This seems to be a somewhat distorted version of a story from Gylfaginning, in which Thor, Loki and Tjalvi travels to Útgarða-Loki, a jotun and sorceror, who presents Thor, Loki and Tjalvi with ...
andejons's user avatar
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10 votes
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What are the functions of Giantesses in the Norse Mythology and Folklore?

Jotuns in general served as a sort of the Other for the gods: a group that they used to define themselves by contrast. Female Jotuns were in some senses even more so. Here is a list of different ...
andejons's user avatar
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10 votes

What kind of cats pulled Freya's chariot?

They were tomcats. There is really not very much told about Freyas cats. In Gylfaginning, XXIV, we are told that When she goes forth, she drives her cats and sits in a chariot. (Note that the ...
andejons's user avatar
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10 votes

Is Odin Thor's father?

As you say Snorri Sturluson writes this cited text in the prologue to his Prose Edda, one of our chief sources of Norse mythology. The old Scandinavian worshipers did not have a written language ...
user4820's user avatar
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10 votes
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What is the relationship between Thor and storms?

The 11th century Christian missionary Adam of Bremen wrote, "Thor, they say, presides over the air, he governs the thunder and lightning. the winds and rains." The Norse believed that ...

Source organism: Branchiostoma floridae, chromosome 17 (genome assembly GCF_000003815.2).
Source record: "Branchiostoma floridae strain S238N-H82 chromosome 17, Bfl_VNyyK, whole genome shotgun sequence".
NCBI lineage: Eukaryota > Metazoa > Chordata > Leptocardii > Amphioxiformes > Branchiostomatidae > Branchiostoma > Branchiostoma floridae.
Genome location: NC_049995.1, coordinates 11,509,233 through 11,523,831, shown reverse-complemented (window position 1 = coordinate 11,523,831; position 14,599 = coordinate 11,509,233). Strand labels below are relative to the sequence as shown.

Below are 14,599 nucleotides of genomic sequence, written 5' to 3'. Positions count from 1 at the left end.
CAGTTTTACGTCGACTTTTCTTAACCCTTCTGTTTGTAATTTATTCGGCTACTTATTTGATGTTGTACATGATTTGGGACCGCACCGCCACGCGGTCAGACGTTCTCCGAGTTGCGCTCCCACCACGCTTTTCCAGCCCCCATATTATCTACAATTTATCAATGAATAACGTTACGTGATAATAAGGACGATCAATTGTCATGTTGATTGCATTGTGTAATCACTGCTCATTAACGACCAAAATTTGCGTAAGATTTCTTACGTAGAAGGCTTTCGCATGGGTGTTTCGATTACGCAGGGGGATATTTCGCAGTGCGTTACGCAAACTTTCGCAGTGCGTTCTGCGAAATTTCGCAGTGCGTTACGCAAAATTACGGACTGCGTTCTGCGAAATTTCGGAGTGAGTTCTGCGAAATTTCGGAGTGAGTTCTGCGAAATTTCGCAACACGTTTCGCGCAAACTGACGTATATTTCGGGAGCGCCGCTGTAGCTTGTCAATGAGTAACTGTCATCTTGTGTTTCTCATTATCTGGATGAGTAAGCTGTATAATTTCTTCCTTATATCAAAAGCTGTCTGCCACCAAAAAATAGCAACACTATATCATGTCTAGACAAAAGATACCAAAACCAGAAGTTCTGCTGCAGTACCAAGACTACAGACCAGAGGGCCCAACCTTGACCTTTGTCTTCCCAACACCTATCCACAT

Tom Sol's user avatar
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9 votes
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Did Loki give birth to a monster?

The verses you're quoting come from an extremely cryptic poem called the Shorter Voluspa, which is inserted into the longer poem Hyndluljod, and has little to do with it. Like the Volupsa itself, you ...
solsdottir's user avatar
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9 votes
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Revenants in mythology of the British Isles?

I'm not aware of a story that could possibly be a basis for the white walkers, but it could be argued that a zombie story exists in the second branch of the Mabinogi, the tale of Branwen ferch Llŷr. A ...
yannis's user avatar
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9 votes

What was the role of the bear in Norse mythology? (Are there bears in Asgard?)

Bears do not feature much in Norse mythology, at least when it comes to the stories involving the gods. The one story I can think of which even mentions them is how Gleipnir, the chain that fettered ...
andejons's user avatar
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9 votes
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Does Pippi Longstocking have mythological roots?

Explicitly, no. (I will have to start by apologising, as I will only quote sources in Swedish for this). Vivi Edström, in Vildtoring och lägereld, analyses several of Lindgren's books. A lot of ...
andejons's user avatar
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9 votes
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Can Thor fly in Norse mythology?

AFAIK, there is actually nothing that explicitly says that he can fly, even when he uses his chariot. Þrymskviða, verse 21, describes how he goes to Jotunheim: Then home the goats | to the hall ...
andejons's user avatar